“The Swedish authorities announced on Monday that they would reopen an investigation into a rape allegation against Julian Assange, the WikiLeaks founder, who is serving a prison term in Britain for jumping bail as the United States seeks his extradition for his role in a huge breach of classified data,” the New York Times reports.
“The United States has already begun trying to extradite Mr. Assange, an effort that was expected to be prolonged and complex even before the announcement in Stockholm on Monday, and it could be further complicated by Sweden’s wish to reinstate its investigation.”
“Secretary of State Michael Pompeo made scant progress persuading European Union counterparts to take a harder line toward Iran during a quick visit to Brussels, with the EU standing behind the nuclear accord abandoned by Washington — and warning of a potential military conflict,” Bloomberg reports.
“Pompeo presented what the U.S. says is fresh intelligence on the threat posed by Iran in meetings with counterparts from the three EU nations that joined the landmark 2015 accord that President Trump abandoned a year ago. The top U.S. diplomat received a cool initial response to the surprise visit as foreign ministers from the 28-member bloc convened in the Belgian capital.”
“In the weeks before they were ousted last month, Homeland Security Secretary Kirstjen Nielsen and top immigration enforcement official Ronald Vitiello challenged a secret White House plan to arrest thousands of parents and children in a blitz operation against migrants in 10 major U.S. cities,” the Washington Post reports.
“The ultimate purpose was a show of force to send the message that the United States was going to get tough by swiftly moving to detain and deport recent immigrants — including families with children.”
Sen. Lindsey Graham (R-SC) suggested Donald Trump Jr. ignore a subpoena from his Republican colleague in the Senate and “call it a day.” Said Graham: “If I were Donald Trump Jr.’s lawyer, I would tell him, you don’t need to go back into this environment anymore. You’ve been there for hours and hours and nothing being alleged here changes the outcome of the Mueller investigation.”
“Supreme Court Justice Stephen Breyer warned Monday that his colleagues might be too eager to overturn earlier rulings that he said deserve respect as established precedent, mentioning a key abortion ruling as one of them,” NBC News reports.
Said Breyer: “The law can retain the necessary stability only if this court resists that temptation, overruling prior precedent only when the circumstances demand it.”
Jonathan Bernstein: “One possible answer [to the question of why is Trumps stonewalling Congress] is that Trump is trying to hide information from Congress because it would only confirm the parts of Mueller’s report that weren’t exonerating at all. Although the probe didn’t establish a criminal conspiracy between the Trump campaign and Russian agents, it did find a whole lot of dubious choices and a whole lot of obstruction of justice. It would make sense if the president didn’t want further details of that misconduct made public.”
“What worries me is that there’s another possible answer, and it’s a lot worse.”
“What if Trump is stonewalling Congress because the lesson he took from the Mueller report is that his behavior was perfectly okay? That is, what if Trump isn’t pretending that he didn’t do the misdeeds detailed in the report? What if instead he thinks that Attorney General William Barr, Senate Majority Leader Mitch McConnell and other congressional Republicans are now willing to go along with a theory of presidential power so expansive and unrestricted that even John Yoo and other advocates of executive authority are alarmed?”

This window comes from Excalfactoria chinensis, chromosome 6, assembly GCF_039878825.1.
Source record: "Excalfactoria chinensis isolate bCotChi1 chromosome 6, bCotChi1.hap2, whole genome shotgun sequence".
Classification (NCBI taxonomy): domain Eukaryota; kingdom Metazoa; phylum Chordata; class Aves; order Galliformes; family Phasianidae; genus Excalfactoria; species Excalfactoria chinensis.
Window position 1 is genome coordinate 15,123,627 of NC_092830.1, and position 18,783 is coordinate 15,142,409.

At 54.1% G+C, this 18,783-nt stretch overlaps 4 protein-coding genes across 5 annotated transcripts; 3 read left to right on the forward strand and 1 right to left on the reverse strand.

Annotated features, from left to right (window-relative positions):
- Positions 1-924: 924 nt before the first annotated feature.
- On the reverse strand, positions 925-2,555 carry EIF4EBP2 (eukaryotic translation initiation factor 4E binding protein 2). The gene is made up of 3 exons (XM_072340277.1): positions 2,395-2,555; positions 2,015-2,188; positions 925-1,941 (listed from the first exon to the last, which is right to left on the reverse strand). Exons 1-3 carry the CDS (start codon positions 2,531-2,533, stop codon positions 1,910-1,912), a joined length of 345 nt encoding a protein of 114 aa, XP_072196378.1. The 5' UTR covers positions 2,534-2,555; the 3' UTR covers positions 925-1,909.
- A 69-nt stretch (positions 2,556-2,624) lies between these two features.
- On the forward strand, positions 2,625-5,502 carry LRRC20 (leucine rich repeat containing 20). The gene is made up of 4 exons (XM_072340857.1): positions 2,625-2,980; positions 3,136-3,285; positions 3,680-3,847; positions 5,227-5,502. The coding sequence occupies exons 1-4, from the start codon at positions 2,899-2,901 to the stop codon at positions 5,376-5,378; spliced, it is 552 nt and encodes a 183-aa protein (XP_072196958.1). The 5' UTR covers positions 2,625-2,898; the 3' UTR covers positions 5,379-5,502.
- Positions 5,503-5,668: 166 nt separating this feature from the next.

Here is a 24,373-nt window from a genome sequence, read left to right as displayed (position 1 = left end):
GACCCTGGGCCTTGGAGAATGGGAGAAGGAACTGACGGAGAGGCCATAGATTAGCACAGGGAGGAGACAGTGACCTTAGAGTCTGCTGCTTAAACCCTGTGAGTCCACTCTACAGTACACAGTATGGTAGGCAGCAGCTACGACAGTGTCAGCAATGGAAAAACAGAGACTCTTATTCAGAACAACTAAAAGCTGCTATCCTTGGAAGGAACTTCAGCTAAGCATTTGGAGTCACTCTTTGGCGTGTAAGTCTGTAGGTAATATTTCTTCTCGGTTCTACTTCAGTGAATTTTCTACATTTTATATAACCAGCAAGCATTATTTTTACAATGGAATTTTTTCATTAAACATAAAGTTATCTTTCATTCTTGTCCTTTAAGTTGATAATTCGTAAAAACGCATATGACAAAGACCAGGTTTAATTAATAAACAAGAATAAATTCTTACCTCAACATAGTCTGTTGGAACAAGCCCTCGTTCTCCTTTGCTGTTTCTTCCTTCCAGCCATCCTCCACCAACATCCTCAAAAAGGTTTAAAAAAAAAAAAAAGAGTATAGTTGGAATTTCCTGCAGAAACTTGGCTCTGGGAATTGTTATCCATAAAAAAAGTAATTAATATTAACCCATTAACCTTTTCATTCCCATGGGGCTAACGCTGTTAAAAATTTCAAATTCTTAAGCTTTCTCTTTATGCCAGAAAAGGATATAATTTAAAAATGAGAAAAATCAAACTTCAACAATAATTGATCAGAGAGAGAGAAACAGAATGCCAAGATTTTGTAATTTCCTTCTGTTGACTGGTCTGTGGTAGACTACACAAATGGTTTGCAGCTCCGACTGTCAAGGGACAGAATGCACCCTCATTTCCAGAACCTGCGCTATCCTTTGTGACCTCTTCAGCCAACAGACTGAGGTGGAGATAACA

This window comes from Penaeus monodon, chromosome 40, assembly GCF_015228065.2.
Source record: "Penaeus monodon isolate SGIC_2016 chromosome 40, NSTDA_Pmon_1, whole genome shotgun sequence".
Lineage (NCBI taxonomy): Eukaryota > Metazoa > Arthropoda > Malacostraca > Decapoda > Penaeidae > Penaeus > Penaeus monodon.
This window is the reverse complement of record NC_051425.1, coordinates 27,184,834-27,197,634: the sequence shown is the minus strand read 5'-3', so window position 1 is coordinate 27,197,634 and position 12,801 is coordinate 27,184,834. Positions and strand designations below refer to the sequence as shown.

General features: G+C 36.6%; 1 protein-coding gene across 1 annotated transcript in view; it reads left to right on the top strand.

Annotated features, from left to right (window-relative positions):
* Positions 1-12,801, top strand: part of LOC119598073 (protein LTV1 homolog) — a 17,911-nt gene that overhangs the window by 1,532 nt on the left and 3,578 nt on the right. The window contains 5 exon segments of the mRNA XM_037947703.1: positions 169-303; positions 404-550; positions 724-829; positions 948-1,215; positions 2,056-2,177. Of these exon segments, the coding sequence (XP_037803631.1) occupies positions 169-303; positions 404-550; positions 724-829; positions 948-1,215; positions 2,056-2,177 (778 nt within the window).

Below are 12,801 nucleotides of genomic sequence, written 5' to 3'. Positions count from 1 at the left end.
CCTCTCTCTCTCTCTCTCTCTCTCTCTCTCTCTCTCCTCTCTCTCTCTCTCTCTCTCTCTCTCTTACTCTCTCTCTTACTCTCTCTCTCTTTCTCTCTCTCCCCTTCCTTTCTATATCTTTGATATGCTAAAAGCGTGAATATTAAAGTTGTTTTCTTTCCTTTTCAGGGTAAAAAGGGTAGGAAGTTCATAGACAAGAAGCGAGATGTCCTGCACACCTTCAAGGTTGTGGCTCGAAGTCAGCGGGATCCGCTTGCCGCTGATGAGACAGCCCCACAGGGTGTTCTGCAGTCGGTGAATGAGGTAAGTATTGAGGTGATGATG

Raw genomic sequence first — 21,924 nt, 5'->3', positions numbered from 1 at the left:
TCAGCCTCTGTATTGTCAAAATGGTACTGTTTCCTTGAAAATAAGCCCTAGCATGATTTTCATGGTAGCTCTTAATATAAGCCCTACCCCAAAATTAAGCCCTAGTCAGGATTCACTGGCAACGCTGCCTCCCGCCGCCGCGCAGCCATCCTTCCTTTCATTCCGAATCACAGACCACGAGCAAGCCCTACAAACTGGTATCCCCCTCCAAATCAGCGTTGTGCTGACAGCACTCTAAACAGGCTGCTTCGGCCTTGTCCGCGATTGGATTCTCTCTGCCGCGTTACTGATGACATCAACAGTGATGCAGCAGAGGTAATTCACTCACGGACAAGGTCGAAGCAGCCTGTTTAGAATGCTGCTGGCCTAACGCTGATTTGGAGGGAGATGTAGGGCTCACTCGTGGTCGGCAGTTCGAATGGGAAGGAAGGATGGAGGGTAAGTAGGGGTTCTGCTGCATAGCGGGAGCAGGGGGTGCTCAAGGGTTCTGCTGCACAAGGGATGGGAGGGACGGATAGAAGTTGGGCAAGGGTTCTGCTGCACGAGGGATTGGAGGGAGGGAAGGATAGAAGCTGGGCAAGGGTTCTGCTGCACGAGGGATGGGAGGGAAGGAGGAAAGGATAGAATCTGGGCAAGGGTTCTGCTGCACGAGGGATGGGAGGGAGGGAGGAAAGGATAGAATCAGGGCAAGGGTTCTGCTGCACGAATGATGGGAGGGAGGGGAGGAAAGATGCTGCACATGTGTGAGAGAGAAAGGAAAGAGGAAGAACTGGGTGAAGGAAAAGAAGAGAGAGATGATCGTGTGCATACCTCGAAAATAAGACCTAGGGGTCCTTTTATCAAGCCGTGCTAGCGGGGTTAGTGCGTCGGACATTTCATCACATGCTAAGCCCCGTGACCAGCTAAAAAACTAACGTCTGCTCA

David Bernstein: “Barring something unexpected, this Tuesday will mark two months since the U.S. Senate held a roll call vote on passage of any type of legislation. That was a joint resolution to nullify President Donald Trump’s declaration of a national emergency at the Mexican border (which Trump later vetoed).”
“It’s been three months, as of Sunday, since the Senate last took yeas and nays on a genuine, full-fledged bill: the John D. Dingell Jr. Conservation, Management, and Recreation Act. It passed, 92 to 8, and was later signed into law.”
“So there was some eye-rolling last week when Senate Majority Leader Mitch McConnell harshly criticized House Democrats, telling them to ‘move on’ from investigating the Trump administration, and get back to the business of legislating for the country… The United States Senate, that great deliberative body, has effectively ceased legislating this year. It has shut down. Closed for business until 2021.”
Max Boot: “You can debate when the conservative movement became a racket — I nominate 1996, the year Rupert Murdoch and Roger Ailes created Fox News Channel to monetize right-wing outrage — but there is no doubt it has long since passed that point. If you have any doubt, look at the recent revelations about the National Rifle Association, probably the single most powerful conservative lobbying group in America.”
Jonathan Swan: “The top advocate for corporate America, the U.S. Chamber of Commerce, has installed a sign on the front steps of its headquarters in Washington, D.C., comparing Donald Trump to Ronald Reagan and Dwight Eisenhower. Their building is right near the White House.”
“Comparing Trump to Reagan and Eisenhower is quite a leap for a group that got on the wrong side of the president by excoriating his 2016 campaign and clashing with him on everything from tariffs to immigration policy.”